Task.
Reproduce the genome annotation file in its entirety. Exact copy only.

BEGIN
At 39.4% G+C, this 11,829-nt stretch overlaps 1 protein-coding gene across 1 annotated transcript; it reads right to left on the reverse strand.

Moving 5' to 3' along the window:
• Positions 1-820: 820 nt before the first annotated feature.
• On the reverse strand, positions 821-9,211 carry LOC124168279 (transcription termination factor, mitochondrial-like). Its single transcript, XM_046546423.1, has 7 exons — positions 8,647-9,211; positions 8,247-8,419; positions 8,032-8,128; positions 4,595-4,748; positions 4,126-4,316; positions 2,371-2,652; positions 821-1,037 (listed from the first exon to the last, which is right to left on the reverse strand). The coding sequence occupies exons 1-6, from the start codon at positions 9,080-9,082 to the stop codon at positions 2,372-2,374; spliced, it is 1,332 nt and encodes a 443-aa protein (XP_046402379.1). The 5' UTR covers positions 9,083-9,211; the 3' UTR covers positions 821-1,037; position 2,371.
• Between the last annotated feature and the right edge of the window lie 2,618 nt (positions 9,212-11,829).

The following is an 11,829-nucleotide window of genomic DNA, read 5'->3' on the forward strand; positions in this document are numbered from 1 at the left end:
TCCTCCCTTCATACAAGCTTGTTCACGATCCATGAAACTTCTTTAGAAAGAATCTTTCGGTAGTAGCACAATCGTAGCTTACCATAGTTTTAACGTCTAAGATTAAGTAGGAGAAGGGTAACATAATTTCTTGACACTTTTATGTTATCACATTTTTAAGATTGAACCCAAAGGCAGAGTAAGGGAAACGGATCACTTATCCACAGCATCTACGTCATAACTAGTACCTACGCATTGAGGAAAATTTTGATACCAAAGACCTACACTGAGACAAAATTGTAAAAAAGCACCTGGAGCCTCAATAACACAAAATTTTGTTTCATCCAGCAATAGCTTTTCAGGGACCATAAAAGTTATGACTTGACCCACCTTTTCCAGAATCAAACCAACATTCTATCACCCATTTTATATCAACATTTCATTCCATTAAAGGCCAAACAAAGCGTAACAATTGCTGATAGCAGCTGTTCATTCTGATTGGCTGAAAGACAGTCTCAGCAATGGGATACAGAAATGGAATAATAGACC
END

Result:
At 39.4% G+C, this 11,829-nt stretch overlaps 1 protein-coding gene across 1 annotated transcript; it reads right to left on the reverse strand.

Moving 5' to 3' along the window:
• Positions 1-820: 820 nt before the first annotated feature.
• On the reverse strand, positions 821-9,211 carry LOC124168279 (transcription termination factor, mitochondrial-like). Its single transcript, XM_046546423.1, has 7 exons — positions 8,647-9,211; positions 8,247-8,419; positions 8,032-8,128; positions 4,595-4,748; positions 4,126-4,316; positions 2,371-2,652; positions 821-1,037 (listed from the first exon to the last, which is right to left on the reverse strand). The coding sequence occupies exons 1-6, from the start codon at positions 9,080-9,082 to the stop codon at positions 2,372-2,374; spliced, it is 1,332 nt and encodes a 443-aa protein (XP_046402379.1). The 5' UTR covers positions 9,083-9,211; the 3' UTR covers positions 821-1,037; position 2,371.
• Between the last annotated feature and the right edge of the window lie 2,618 nt (positions 9,212-11,829).

The following is an 11,829-nucleotide window of genomic DNA, read 5'->3' on the forward strand; positions in this document are numbered from 1 at the left end:
TCCTCCCTTCATACAAGCTTGTTCACGATCCATGAAACTTCTTTAGAAAGAATCTTTCGGTAGTAGCACAATCGTAGCTTACCATAGTTTTAACGTCTAAGATTAAGTAGGAGAAGGGTAACATAATTTCTTGACACTTTTATGTTATCACATTTTTAAGATTGAACCCAAAGGCAGAGTAAGGGAAACGGATCACTTATCCACAGCATCTACGTCATAACTAGTACCTACGCATTGAGGAAAATTTTGATACCAAAGACCTACACTGAGACAAAATTGTAAAAAAGCACCTGGAGCCTCAATAACACAAAATTTTGTTTCATCCAGCAATAGCTTTTCAGGGACCATAAAAGTTATGACTTGACCCACCTTTTCCAGAATCAAACCAACATTCTATCACCCATTTTATATCAACATTTCATTCCATTAAAGGCCAAACAAAGCGTAACAATTGCTGATAGCAGCTGTTCATTCTGATTGGCTGAAAGACAGTCTCAGCAATGGGATACAGAAATGGAATAATAGACC